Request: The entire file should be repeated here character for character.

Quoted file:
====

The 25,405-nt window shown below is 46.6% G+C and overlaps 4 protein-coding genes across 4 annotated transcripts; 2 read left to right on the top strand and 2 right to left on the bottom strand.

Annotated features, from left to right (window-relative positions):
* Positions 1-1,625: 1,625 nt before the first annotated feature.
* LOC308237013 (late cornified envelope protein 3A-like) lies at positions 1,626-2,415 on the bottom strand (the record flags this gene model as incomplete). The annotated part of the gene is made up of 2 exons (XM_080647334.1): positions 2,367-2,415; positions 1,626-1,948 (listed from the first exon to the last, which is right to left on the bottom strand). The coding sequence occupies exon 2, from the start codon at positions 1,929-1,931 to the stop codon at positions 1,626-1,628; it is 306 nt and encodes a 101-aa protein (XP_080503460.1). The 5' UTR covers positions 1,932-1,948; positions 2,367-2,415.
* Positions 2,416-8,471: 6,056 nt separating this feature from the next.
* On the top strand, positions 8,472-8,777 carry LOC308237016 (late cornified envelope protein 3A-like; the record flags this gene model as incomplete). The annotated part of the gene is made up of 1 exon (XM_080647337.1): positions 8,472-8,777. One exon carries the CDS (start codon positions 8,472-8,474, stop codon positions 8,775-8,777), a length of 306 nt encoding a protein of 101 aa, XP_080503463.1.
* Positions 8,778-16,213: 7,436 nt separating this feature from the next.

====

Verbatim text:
The 25,405-nt window shown below is 46.6% G+C and overlaps 4 protein-coding genes across 4 annotated transcripts; 2 read left to right on the top strand and 2 right to left on the bottom strand.

Annotated features, from left to right (window-relative positions):
* Positions 1-1,625: 1,625 nt before the first annotated feature.
* LOC308237013 (late cornified envelope protein 3A-like) lies at positions 1,626-2,415 on the bottom strand (the record flags this gene model as incomplete). The annotated part of the gene is made up of 2 exons (XM_080647334.1): positions 2,367-2,415; positions 1,626-1,948 (listed from the first exon to the last, which is right to left on the bottom strand). The coding sequence occupies exon 2, from the start codon at positions 1,929-1,931 to the stop codon at positions 1,626-1,628; it is 306 nt and encodes a 101-aa protein (XP_080503460.1). The 5' UTR covers positions 1,932-1,948; positions 2,367-2,415.
* Positions 2,416-8,471: 6,056 nt separating this feature from the next.
* On the top strand, positions 8,472-8,777 carry LOC308237016 (late cornified envelope protein 3A-like; the record flags this gene model as incomplete). The annotated part of the gene is made up of 1 exon (XM_080647337.1): positions 8,472-8,777. One exon carries the CDS (start codon positions 8,472-8,474, stop codon positions 8,775-8,777), a length of 306 nt encoding a protein of 101 aa, XP_080503463.1.
* Positions 8,778-16,213: 7,436 nt separating this feature from the next.